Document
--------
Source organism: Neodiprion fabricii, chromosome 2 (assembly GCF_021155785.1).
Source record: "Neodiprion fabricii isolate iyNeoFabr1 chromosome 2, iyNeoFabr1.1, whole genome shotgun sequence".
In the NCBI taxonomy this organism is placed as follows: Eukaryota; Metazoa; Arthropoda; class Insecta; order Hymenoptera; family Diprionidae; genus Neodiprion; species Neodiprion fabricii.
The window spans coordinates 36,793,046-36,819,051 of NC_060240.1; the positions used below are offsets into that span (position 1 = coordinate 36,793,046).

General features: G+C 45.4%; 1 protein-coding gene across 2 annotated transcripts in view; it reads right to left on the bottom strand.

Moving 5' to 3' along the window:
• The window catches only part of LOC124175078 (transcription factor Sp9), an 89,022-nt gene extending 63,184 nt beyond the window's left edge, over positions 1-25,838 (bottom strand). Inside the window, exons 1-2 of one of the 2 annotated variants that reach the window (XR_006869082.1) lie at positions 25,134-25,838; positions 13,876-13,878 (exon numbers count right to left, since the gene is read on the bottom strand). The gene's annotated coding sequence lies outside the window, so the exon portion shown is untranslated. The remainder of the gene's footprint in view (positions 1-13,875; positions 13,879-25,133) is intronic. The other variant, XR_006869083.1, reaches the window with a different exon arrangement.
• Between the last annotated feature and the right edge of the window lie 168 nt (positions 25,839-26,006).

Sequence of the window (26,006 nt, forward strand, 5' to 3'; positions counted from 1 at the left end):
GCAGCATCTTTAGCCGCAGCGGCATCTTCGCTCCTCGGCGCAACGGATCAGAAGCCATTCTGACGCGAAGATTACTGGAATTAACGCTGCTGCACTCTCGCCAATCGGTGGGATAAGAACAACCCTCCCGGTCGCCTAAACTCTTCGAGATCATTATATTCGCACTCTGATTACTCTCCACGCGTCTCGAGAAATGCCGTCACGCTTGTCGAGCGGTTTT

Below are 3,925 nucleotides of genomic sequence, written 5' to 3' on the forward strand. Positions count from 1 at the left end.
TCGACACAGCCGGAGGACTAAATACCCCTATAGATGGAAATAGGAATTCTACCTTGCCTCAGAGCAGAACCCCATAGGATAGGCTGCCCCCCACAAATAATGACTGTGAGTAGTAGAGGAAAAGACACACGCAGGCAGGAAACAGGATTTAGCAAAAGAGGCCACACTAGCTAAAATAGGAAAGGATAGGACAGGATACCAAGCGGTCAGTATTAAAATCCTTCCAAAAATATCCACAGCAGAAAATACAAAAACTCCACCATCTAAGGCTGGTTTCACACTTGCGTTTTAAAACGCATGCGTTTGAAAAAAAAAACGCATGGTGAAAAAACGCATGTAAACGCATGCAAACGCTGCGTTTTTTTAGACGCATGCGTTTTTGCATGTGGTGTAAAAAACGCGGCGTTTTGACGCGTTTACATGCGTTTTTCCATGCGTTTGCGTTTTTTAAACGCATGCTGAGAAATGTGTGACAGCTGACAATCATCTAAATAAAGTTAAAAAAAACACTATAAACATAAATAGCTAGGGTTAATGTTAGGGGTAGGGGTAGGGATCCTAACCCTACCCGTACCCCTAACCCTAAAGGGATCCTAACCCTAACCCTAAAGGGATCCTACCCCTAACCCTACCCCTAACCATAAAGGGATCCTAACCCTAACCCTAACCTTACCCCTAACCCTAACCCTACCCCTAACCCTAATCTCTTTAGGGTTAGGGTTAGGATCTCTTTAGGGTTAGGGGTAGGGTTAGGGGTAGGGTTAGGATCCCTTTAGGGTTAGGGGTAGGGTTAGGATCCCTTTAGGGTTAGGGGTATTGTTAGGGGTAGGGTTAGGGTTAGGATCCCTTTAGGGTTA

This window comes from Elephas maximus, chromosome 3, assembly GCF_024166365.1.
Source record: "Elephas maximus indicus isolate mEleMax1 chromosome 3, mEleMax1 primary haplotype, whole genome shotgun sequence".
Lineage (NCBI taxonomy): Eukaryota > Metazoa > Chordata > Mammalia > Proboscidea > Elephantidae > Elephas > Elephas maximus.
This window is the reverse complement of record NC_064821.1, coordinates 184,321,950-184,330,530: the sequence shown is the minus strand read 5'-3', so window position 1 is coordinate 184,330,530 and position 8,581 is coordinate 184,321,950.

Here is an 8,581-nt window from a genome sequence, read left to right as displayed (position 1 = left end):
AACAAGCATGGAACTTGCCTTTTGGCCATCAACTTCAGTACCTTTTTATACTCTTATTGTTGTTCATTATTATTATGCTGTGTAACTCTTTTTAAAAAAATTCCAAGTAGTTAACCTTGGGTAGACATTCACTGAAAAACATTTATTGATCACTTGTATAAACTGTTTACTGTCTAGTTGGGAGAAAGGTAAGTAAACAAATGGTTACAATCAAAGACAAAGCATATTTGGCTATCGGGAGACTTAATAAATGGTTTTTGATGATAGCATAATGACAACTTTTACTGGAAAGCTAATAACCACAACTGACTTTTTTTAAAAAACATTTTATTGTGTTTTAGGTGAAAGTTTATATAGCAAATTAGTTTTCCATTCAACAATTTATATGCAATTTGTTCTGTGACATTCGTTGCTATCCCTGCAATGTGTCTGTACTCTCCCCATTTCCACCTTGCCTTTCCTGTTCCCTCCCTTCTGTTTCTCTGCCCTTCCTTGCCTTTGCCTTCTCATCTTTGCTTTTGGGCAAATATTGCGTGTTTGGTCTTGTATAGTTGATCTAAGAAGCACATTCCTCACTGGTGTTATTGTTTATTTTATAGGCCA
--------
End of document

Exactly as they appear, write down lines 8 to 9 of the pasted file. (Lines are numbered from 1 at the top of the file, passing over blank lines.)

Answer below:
• Between the last annotated feature and the right edge of the window lie 168 nt (positions 25,839-26,006).

Sequence of the window (26,006 nt, forward strand, 5' to 3'; positions counted from 1 at the left end):